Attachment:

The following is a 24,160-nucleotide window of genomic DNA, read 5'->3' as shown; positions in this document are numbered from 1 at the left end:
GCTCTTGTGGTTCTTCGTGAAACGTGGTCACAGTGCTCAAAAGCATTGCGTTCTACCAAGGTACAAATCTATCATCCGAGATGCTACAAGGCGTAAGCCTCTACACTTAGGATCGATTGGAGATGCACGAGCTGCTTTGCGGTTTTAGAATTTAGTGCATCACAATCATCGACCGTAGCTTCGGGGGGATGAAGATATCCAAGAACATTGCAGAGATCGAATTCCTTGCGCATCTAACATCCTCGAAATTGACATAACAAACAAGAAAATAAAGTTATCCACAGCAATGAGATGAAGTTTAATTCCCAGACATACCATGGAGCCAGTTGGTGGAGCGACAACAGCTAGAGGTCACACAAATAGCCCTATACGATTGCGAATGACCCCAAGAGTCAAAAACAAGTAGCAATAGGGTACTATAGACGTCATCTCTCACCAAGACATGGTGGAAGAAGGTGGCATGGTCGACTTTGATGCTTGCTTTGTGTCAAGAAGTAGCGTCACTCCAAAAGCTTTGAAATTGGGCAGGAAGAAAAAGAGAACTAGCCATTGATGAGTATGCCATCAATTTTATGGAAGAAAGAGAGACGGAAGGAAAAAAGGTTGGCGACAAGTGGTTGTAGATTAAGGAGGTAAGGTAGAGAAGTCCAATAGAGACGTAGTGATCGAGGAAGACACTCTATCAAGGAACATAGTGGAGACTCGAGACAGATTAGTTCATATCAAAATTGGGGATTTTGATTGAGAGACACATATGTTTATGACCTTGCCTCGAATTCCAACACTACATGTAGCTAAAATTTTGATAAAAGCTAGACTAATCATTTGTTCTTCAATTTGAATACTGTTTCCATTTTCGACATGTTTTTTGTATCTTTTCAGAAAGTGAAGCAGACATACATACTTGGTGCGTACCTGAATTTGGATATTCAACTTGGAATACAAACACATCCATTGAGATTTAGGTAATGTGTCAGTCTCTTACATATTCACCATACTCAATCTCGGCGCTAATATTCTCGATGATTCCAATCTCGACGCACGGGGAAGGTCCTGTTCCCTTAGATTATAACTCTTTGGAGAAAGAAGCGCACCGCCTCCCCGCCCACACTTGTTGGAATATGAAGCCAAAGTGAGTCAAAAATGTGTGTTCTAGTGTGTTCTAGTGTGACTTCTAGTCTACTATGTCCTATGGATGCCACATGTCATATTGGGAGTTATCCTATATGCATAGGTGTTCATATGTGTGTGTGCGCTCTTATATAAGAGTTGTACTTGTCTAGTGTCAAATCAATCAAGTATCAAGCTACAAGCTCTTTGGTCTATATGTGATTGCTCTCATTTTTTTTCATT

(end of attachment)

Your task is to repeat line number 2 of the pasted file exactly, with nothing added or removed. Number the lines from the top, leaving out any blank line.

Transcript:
GCTCTTGTGGTTCTTCGTGAAACGTGGTCACAGTGCTCAAAAGCATTGCGTTCTACCAAGGTACAAATCTATCATCCGAGATGCTACAAGGCGTAAGCCTCTACACTTAGGATCGATTGGAGATGCACGAGCTGCTTTGCGGTTTTAGAATTTAGTGCATCACAATCATCGACCGTAGCTTCGGGGGGATGAAGATATCCAAGAACATTGCAGAGATCGAATTCCTTGCGCATCTAACATCCTCGAAATTGACATAACAAACAAGAAAATAAAGTTATCCACAGCAATGAGATGAAGTTTAATTCCCAGACATACCATGGAGCCAGTTGGTGGAGCGACAACAGCTAGAGGTCACACAAATAGCCCTATACGATTGCGAATGACCCCAAGAGTCAAAAACAAGTAGCAATAGGGTACTATAGACGTCATCTCTCACCAAGACATGGTGGAAGAAGGTGGCATGGTCGACTTTGATGCTTGCTTTGTGTCAAGAAGTAGCGTCACTCCAAAAGCTTTGAAATTGGGCAGGAAGAAAAAGAGAACTAGCCATTGATGAGTATGCCATCAATTTTATGGAAGAAAGAGAGACGGAAGGAAAAAAGGTTGGCGACAAGTGGTTGTAGATTAAGGAGGTAAGGTAGAGAAGTCCAATAGAGACGTAGTGATCGAGGAAGACACTCTATCAAGGAACATAGTGGAGACTCGAGACAGATTAGTTCATATCAAAATTGGGGATTTTGATTGAGAGACACATATGTTTATGACCTTGCCTCGAATTCCAACACTACATGTAGCTAAAATTTTGATAAAAGCTAGACTAATCATTTGTTCTTCAATTTGAATACTGTTTCCATTTTCGACATGTTTTTTGTATCTTTTCAGAAAGTGAAGCAGACATACATACTTGGTGCGTACCTGAATTTGGATATTCAACTTGGAATACAAACACATCCATTGAGATTTAGGTAATGTGTCAGTCTCTTACATATTCACCATACTCAATCTCGGCGCTAATATTCTCGATGATTCCAATCTCGACGCACGGGGAAGGTCCTGTTCCCTTAGATTATAACTCTTTGGAGAAAGAAGCGCACCGCCTCCCCGCCCACACTTGTTGGAATATGAAGCCAAAGTGAGTCAAAAATGTGTGTTCTAGTGTGTTCTAGTGTGACTTCTAGTCTACTATGTCCTATGGATGCCACATGTCATATTGGGAGTTATCCTATATGCATAGGTGTTCATATGTGTGTGTGCGCTCTTATATAAGAGTTGTACTTGTCTAGTGTCAAATCAATCAAGTATCAAGCTACAAGCTCTTTGGTCTATATGTGATTGCTCTCATTTTTTTTCATT